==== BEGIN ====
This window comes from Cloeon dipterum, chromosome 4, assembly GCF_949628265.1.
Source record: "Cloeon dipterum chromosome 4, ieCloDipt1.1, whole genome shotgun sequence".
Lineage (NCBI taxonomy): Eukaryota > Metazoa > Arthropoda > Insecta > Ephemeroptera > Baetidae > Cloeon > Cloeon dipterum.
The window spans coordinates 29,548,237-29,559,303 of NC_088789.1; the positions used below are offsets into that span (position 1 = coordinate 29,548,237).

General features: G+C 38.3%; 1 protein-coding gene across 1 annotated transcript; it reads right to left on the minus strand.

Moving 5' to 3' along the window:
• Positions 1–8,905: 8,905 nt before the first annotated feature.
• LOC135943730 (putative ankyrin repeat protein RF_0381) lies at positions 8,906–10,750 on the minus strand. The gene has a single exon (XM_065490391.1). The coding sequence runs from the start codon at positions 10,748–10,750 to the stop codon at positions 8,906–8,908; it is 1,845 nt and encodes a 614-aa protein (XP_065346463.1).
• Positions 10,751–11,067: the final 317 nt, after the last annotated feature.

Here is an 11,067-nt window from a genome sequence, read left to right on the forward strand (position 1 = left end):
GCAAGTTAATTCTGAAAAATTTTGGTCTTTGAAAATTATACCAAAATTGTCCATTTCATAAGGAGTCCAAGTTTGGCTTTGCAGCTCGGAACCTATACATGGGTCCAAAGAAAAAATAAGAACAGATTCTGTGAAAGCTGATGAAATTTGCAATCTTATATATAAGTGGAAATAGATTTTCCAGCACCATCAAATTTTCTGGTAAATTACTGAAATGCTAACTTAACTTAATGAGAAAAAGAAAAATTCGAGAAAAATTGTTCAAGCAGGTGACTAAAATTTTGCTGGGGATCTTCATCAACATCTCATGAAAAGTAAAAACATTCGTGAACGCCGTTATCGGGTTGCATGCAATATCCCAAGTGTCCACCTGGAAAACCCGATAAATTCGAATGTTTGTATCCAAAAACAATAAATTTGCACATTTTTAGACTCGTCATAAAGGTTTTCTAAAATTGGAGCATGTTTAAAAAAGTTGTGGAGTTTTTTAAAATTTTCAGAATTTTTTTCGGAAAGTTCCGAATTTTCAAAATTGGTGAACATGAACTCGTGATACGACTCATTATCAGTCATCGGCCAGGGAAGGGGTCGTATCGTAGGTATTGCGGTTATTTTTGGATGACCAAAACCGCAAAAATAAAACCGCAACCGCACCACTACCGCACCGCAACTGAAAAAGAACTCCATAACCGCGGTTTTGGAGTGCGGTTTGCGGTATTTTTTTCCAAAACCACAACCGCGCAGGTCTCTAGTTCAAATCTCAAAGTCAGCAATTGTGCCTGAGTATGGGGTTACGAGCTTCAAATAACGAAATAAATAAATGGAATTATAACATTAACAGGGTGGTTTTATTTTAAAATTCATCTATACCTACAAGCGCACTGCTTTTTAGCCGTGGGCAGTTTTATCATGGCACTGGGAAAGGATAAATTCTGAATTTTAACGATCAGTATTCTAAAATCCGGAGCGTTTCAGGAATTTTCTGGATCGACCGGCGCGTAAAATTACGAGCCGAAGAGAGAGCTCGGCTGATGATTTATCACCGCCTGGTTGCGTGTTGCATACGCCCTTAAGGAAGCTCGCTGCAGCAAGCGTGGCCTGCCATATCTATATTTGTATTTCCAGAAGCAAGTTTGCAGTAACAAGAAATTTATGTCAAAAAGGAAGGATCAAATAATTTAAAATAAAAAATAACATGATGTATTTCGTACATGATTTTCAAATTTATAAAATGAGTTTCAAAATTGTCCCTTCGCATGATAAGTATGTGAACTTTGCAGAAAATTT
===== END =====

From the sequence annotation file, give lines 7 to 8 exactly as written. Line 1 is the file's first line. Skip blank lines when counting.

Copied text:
• Positions 1–8,905: 8,905 nt before the first annotated feature.
• LOC135943730 (putative ankyrin repeat protein RF_0381) lies at positions 8,906–10,750 on the minus strand. The gene has a single exon (XM_065490391.1). The coding sequence runs from the start codon at positions 10,748–10,750 to the stop codon at positions 8,906–8,908; it is 1,845 nt and encodes a 614-aa protein (XP_065346463.1).